Monthly Briefing December 2023

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December MONTHLY BRIEFING – Coast Communications

By Liz Waugh, Managing Director Strategic Communications

“This latest set of design changes reflects our ongoing commitment to minimise disruption during the construction and operational phases. Feedback from communities plays a vital role in the design process and we encourage people to have their say before the consultation closes.”

So said the head of consultation and engagement for HS2 in July of this year – a mere three months before the Government decided to scrap the Manchester leg of HS2 on the grounds of viability. There’s nothing like consulting with the public – and then the irony when the Prime Minister doesn’t even consult you.

In fact, even as the PM was announcing the decision to ditch the project, Network Rail bosses were scrabbling to catch up, having not been consulted at all. They were in good company though, as it also came as news to a number of cabinet ministers too.

So was the fuss about consulting fair? Many developers, local authorities, and as we’ve seen, the Government, apparently, place great store by it. But what does it mean in practice and can we improve how we do it?

The answer is a resounding yes. From a professional perspective, we’ve seen it all – consulting residents in an identically named village some 100 miles from the site, digital only consultations with an aged population, blame placed on a community for its ‘failure’ to comprehend significant redevelopment plans. The list is endless and it doesn’t necessarily come down to sharp practice. Often it’s just making too many assumptions, a need to work to tight budgets, within a limited timeframe – or of course, the political gatecrash, where a project becomes the subject of political gameplaying due to other politicking tactics.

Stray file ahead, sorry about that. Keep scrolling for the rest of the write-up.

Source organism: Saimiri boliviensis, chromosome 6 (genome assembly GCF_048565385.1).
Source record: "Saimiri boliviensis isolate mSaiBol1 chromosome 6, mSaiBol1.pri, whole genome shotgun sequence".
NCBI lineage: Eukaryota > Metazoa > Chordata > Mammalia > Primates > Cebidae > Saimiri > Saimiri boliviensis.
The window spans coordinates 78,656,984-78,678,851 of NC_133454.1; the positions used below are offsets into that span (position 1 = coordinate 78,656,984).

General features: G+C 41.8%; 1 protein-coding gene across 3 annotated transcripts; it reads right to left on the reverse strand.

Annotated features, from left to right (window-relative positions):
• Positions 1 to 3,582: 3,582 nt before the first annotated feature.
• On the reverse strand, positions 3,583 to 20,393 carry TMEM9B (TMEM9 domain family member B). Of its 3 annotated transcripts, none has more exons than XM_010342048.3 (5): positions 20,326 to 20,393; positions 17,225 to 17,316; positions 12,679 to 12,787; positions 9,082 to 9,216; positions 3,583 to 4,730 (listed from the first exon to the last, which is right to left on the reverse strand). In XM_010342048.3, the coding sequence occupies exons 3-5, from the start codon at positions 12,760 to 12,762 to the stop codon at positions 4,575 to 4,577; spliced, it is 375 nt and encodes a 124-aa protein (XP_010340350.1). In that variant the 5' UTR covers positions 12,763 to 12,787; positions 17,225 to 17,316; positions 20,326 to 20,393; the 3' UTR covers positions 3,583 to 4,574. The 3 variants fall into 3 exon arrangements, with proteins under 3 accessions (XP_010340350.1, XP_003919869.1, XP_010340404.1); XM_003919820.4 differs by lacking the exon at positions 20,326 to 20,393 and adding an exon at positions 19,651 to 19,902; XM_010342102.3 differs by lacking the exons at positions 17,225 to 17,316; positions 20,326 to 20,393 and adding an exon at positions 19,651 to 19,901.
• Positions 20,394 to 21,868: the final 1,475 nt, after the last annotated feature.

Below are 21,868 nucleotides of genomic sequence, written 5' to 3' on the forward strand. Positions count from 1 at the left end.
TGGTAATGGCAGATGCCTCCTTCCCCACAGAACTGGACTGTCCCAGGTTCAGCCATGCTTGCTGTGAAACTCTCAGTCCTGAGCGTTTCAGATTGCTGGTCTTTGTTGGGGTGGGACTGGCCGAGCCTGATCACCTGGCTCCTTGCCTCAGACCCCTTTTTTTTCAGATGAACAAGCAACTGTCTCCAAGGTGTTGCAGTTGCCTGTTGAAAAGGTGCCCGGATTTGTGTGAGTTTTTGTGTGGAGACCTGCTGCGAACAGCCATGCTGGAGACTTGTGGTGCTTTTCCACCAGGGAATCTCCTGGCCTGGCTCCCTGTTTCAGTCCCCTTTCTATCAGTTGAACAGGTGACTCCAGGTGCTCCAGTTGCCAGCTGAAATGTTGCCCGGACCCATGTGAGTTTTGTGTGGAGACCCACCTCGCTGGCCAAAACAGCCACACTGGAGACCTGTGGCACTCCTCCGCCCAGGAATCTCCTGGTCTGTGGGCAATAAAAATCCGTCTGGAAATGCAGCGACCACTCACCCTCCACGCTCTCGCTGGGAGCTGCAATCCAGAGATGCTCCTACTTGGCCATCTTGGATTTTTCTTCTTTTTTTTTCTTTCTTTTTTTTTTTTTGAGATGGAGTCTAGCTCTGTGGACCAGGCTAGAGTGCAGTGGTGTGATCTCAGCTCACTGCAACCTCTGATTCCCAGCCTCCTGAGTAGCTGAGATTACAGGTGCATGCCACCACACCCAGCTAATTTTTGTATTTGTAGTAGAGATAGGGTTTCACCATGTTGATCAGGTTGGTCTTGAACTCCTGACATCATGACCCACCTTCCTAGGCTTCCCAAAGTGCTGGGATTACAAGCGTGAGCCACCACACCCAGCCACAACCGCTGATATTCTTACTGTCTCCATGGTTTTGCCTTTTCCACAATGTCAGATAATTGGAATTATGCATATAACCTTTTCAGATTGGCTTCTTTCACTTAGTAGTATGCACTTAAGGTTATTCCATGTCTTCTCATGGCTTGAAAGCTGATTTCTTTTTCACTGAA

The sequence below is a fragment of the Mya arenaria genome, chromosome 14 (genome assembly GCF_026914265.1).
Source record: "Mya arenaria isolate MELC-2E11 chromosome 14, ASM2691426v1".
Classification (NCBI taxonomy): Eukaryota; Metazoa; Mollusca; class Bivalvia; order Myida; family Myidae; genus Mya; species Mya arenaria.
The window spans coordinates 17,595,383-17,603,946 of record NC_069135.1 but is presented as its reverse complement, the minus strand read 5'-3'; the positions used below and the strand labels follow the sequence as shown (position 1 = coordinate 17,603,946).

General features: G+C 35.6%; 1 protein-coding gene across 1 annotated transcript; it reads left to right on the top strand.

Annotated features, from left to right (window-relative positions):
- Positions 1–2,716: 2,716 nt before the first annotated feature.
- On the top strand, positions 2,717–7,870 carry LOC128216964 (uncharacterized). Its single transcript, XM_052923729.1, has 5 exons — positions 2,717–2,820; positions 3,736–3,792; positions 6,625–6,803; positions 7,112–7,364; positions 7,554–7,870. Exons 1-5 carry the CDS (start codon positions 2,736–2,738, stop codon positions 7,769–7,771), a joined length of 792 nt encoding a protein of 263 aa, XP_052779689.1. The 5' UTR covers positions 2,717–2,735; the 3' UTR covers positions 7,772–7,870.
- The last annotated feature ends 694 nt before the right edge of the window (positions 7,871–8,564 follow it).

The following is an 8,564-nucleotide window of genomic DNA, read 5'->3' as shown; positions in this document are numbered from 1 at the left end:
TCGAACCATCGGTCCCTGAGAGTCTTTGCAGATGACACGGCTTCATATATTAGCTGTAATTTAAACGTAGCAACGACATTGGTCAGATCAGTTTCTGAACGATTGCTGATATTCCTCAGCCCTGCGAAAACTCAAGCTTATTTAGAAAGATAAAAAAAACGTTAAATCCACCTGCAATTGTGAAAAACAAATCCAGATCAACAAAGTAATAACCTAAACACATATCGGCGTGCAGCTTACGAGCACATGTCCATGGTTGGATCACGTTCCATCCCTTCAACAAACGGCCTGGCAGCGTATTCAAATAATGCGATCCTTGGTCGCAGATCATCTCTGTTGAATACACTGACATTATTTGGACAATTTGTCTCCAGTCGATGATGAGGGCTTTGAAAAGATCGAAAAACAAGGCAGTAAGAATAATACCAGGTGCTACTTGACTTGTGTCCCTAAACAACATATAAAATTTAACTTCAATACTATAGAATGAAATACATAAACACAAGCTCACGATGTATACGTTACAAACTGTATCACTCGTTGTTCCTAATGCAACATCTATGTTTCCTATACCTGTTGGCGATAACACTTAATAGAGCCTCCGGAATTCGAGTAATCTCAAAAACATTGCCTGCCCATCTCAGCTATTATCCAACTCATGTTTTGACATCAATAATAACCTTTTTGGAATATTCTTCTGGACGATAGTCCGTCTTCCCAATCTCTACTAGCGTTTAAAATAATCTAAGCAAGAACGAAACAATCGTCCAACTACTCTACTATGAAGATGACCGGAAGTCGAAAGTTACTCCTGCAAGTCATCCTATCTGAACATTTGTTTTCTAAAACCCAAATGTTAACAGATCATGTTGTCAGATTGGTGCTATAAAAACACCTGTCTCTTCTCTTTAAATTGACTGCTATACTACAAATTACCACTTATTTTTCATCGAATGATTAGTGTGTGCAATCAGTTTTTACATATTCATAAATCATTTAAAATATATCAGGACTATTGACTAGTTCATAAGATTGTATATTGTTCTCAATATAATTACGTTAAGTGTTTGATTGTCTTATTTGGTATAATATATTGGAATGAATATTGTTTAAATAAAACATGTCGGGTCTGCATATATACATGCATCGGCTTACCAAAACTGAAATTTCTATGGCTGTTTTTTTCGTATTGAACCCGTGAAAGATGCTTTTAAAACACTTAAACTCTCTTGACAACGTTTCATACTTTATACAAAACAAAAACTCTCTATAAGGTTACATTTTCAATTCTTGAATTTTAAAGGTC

Social media has given a platform to everyone – and whilst that can be a good thing, it can also mobilise vast numbers of objections overnight. Within 48 hours, 460,000 people had objected to the Welsh Government’s recent policy for a blanket speedlimit of 20mph in villages and towns, the biggest objection in the Senedd’s history. Magistrates resigned, ministers had votes of no confidence, yet the policy had been on the books for over 5 years before becoming law. The issue was that the public had forgotten the manifesto (who could blame them?) But the result? They didn’t feel consulted.

The costs of failed engagement and consultation can be astronomic. It’s not just the financial costs – having to redesign, community funds, but the other stuff – the delay to plans. The corporate reputation and brand damage.  The environmental, recruitment and retention issues. Community perceptions matter and they can’t just be assumed.

In terms of what can be done to make things better – there’s plenty of ideas out there and a lot of good people doing good things. But until developers, engineers and planners factor in that not everyone’s going to welcome critical infrastructure on their doorstep with open arms, then early engagement is vital. The community is often very much an after thought – and whilst engagement is time consuming and often resource heavy, it’s far better value to do it well than risk the project being derailed due to a fervent community group.

Our need to push information out often overtakes the need to listen or pull information in, so meaningful two way dialogue is another must. And sadly, with the average literacy age being 11, then providing information in an easily comprehended, concise and appealing way is also surprisingly overlooked. Pictures help people visualise, and put things in context in a way that no amount of explainers can do. VR is a great tool in this respect but again, projects can baulk at the investment required.

In summary, there’s not just a financial imperative to consult effectively, but a moral and ethical one too. If we want to do infrastructure better, we have to get people on side – and that starts before the project even begins. What does the affected community need and how will this project serve them? If there’s no clear answer, then the project needs to consider how it’s going to benefit or compensate. And not just a token bit of funding either.  After all, how would you feel if HS3 * was coming through your garden, business or view?

*not coming any time soon.